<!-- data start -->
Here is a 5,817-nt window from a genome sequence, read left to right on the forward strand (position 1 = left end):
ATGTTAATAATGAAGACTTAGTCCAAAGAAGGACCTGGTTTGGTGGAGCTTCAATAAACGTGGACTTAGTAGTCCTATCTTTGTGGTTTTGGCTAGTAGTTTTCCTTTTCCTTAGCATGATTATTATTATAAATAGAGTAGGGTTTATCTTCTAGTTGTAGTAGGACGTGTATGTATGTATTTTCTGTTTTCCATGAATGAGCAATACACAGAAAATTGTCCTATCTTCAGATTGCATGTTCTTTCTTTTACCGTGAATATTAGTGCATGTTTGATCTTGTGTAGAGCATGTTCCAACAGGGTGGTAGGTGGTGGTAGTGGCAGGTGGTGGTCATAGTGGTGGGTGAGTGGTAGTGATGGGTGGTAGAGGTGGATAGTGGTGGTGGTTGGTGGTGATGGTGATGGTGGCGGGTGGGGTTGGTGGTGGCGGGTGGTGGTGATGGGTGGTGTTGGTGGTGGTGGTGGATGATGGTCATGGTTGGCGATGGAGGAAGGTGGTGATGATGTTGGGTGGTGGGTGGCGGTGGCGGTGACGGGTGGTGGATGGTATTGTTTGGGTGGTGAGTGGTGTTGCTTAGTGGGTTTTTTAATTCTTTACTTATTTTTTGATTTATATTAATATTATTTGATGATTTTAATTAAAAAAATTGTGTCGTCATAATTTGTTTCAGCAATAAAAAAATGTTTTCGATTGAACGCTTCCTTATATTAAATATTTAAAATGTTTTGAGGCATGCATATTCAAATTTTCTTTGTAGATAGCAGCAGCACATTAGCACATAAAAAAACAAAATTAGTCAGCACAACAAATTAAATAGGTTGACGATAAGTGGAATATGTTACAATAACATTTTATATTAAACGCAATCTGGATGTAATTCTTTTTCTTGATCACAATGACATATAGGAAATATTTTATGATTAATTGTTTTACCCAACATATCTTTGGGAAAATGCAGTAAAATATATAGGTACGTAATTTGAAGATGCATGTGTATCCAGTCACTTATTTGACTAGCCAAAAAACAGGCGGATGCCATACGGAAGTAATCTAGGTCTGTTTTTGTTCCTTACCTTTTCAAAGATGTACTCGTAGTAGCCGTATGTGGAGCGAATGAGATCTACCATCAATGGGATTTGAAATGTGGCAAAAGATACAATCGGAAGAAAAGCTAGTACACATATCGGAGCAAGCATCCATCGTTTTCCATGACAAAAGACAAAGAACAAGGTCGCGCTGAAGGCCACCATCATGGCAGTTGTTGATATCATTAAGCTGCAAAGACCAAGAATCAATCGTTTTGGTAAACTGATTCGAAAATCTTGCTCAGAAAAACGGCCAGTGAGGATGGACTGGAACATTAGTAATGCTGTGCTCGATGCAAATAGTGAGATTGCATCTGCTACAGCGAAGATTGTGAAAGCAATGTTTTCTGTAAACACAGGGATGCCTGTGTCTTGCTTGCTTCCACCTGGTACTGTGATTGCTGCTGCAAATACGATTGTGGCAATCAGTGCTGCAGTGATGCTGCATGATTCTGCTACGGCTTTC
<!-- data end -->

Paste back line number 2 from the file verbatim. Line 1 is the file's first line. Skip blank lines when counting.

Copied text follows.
ATGTTAATAATGAAGACTTAGTCCAAAGAAGGACCTGGTTTGGTGGAGCTTCAATAAACGTGGACTTAGTAGTCCTATCTTTGTGGTTTTGGCTAGTAGTTTTCCTTTTCCTTAGCATGATTATTATTATAAATAGAGTAGGGTTTATCTTCTAGTTGTAGTAGGACGTGTATGTATGTATTTTCTGTTTTCCATGAATGAGCAATACACAGAAAATTGTCCTATCTTCAGATTGCATGTTCTTTCTTTTACCGTGAATATTAGTGCATGTTTGATCTTGTGTAGAGCATGTTCCAACAGGGTGGTAGGTGGTGGTAGTGGCAGGTGGTGGTCATAGTGGTGGGTGAGTGGTAGTGATGGGTGGTAGAGGTGGATAGTGGTGGTGGTTGGTGGTGATGGTGATGGTGGCGGGTGGGGTTGGTGGTGGCGGGTGGTGGTGATGGGTGGTGTTGGTGGTGGTGGTGGATGATGGTCATGGTTGGCGATGGAGGAAGGTGGTGATGATGTTGGGTGGTGGGTGGCGGTGGCGGTGACGGGTGGTGGATGGTATTGTTTGGGTGGTGAGTGGTGTTGCTTAGTGGGTTTTTTAATTCTTTACTTATTTTTTGATTTATATTAATATTATTTGATGATTTTAATTAAAAAAATTGTGTCGTCATAATTTGTTTCAGCAATAAAAAAATGTTTTCGATTGAACGCTTCCTTATATTAAATATTTAAAATGTTTTGAGGCATGCATATTCAAATTTTCTTTGTAGATAGCAGCAGCACATTAGCACATAAAAAAACAAAATTAGTCAGCACAACAAATTAAATAGGTTGACGATAAGTGGAATATGTTACAATAACATTTTATATTAAACGCAATCTGGATGTAATTCTTTTTCTTGATCACAATGACATATAGGAAATATTTTATGATTAATTGTTTTACCCAACATATCTTTGGGAAAATGCAGTAAAATATATAGGTACGTAATTTGAAGATGCATGTGTATCCAGTCACTTATTTGACTAGCCAAAAAACAGGCGGATGCCATACGGAAGTAATCTAGGTCTGTTTTTGTTCCTTACCTTTTCAAAGATGTACTCGTAGTAGCCGTATGTGGAGCGAATGAGATCTACCATCAATGGGATTTGAAATGTGGCAAAAGATACAATCGGAAGAAAAGCTAGTACACATATCGGAGCAAGCATCCATCGTTTTCCATGACAAAAGACAAAGAACAAGGTCGCGCTGAAGGCCACCATCATGGCAGTTGTTGATATCATTAAGCTGCAAAGACCAAGAATCAATCGTTTTGGTAAACTGATTCGAAAATCTTGCTCAGAAAAACGGCCAGTGAGGATGGACTGGAACATTAGTAATGCTGTGCTCGATGCAAATAGTGAGATTGCATCTGCTACAGCGAAGATTGTGAAAGCAATGTTTTCTGTAAACACAGGGATGCCTGTGTCTTGCTTGCTTCCACCTGGTACTGTGATTGCTGCTGCAAATACGATTGTGGCAATCAGTGCTGCAGTGATGCTGCATGATTCTGCTACGGCTTTC